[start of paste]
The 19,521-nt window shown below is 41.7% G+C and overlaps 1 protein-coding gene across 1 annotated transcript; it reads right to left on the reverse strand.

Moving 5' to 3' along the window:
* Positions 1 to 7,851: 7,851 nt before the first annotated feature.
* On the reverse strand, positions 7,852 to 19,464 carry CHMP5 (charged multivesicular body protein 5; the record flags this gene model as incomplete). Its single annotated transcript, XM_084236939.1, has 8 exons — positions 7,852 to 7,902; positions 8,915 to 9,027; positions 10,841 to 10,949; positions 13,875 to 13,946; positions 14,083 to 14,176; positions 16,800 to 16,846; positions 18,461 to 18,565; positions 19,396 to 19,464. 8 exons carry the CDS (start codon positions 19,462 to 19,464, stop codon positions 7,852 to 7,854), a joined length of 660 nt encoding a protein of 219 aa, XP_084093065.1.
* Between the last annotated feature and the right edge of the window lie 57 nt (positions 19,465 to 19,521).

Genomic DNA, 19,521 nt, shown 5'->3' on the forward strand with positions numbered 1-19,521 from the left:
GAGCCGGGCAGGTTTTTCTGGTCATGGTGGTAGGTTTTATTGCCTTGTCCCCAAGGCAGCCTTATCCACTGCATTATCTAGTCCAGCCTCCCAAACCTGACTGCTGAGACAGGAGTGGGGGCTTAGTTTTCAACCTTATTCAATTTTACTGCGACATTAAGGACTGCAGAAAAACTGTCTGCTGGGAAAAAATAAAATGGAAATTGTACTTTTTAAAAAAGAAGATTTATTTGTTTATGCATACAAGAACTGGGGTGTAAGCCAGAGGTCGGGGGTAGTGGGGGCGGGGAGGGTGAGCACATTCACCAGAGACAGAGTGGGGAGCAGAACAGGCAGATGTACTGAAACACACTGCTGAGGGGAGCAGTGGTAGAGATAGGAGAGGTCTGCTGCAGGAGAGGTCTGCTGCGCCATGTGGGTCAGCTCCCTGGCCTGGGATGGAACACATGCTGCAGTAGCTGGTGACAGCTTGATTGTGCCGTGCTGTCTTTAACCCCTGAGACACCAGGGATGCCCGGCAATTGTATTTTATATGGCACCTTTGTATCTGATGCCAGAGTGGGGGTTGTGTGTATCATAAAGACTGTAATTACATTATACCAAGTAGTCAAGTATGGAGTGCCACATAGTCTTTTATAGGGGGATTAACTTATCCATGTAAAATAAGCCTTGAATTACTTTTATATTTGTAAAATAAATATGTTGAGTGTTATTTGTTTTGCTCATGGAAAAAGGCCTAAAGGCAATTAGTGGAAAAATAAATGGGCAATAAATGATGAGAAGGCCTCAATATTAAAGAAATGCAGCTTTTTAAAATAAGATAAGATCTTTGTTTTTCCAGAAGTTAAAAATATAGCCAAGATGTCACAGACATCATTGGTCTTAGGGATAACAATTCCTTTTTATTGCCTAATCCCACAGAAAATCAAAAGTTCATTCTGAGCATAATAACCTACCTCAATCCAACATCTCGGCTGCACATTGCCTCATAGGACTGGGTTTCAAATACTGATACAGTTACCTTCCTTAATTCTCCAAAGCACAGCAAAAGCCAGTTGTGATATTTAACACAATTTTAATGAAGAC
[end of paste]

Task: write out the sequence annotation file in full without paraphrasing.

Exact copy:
The 19,521-nt window shown below is 41.7% G+C and overlaps 1 protein-coding gene across 1 annotated transcript; it reads right to left on the reverse strand.

Moving 5' to 3' along the window:
* Positions 1 to 7,851: 7,851 nt before the first annotated feature.
* On the reverse strand, positions 7,852 to 19,464 carry CHMP5 (charged multivesicular body protein 5; the record flags this gene model as incomplete). Its single annotated transcript, XM_084236939.1, has 8 exons — positions 7,852 to 7,902; positions 8,915 to 9,027; positions 10,841 to 10,949; positions 13,875 to 13,946; positions 14,083 to 14,176; positions 16,800 to 16,846; positions 18,461 to 18,565; positions 19,396 to 19,464. 8 exons carry the CDS (start codon positions 19,462 to 19,464, stop codon positions 7,852 to 7,854), a joined length of 660 nt encoding a protein of 219 aa, XP_084093065.1.
* Between the last annotated feature and the right edge of the window lie 57 nt (positions 19,465 to 19,521).

Genomic DNA, 19,521 nt, shown 5'->3' on the forward strand with positions numbered 1-19,521 from the left:
GAGCCGGGCAGGTTTTTCTGGTCATGGTGGTAGGTTTTATTGCCTTGTCCCCAAGGCAGCCTTATCCACTGCATTATCTAGTCCAGCCTCCCAAACCTGACTGCTGAGACAGGAGTGGGGGCTTAGTTTTCAACCTTATTCAATTTTACTGCGACATTAAGGACTGCAGAAAAACTGTCTGCTGGGAAAAAATAAAATGGAAATTGTACTTTTTAAAAAAGAAGATTTATTTGTTTATGCATACAAGAACTGGGGTGTAAGCCAGAGGTCGGGGGTAGTGGGGGCGGGGAGGGTGAGCACATTCACCAGAGACAGAGTGGGGAGCAGAACAGGCAGATGTACTGAAACACACTGCTGAGGGGAGCAGTGGTAGAGATAGGAGAGGTCTGCTGCAGGAGAGGTCTGCTGCGCCATGTGGGTCAGCTCCCTGGCCTGGGATGGAACACATGCTGCAGTAGCTGGTGACAGCTTGATTGTGCCGTGCTGTCTTTAACCCCTGAGACACCAGGGATGCCCGGCAATTGTATTTTATATGGCACCTTTGTATCTGATGCCAGAGTGGGGGTTGTGTGTATCATAAAGACTGTAATTACATTATACCAAGTAGTCAAGTATGGAGTGCCACATAGTCTTTTATAGGGGGATTAACTTATCCATGTAAAATAAGCCTTGAATTACTTTTATATTTGTAAAATAAATATGTTGAGTGTTATTTGTTTTGCTCATGGAAAAAGGCCTAAAGGCAATTAGTGGAAAAATAAATGGGCAATAAATGATGAGAAGGCCTCAATATTAAAGAAATGCAGCTTTTTAAAATAAGATAAGATCTTTGTTTTTCCAGAAGTTAAAAATATAGCCAAGATGTCACAGACATCATTGGTCTTAGGGATAACAATTCCTTTTTATTGCCTAATCCCACAGAAAATCAAAAGTTCATTCTGAGCATAATAACCTACCTCAATCCAACATCTCGGCTGCACATTGCCTCATAGGACTGGGTTTCAAATACTGATACAGTTACCTTCCTTAATTCTCCAAAGCACAGCAAAAGCCAGTTGTGATATTTAACACAATTTTAATGAAGAC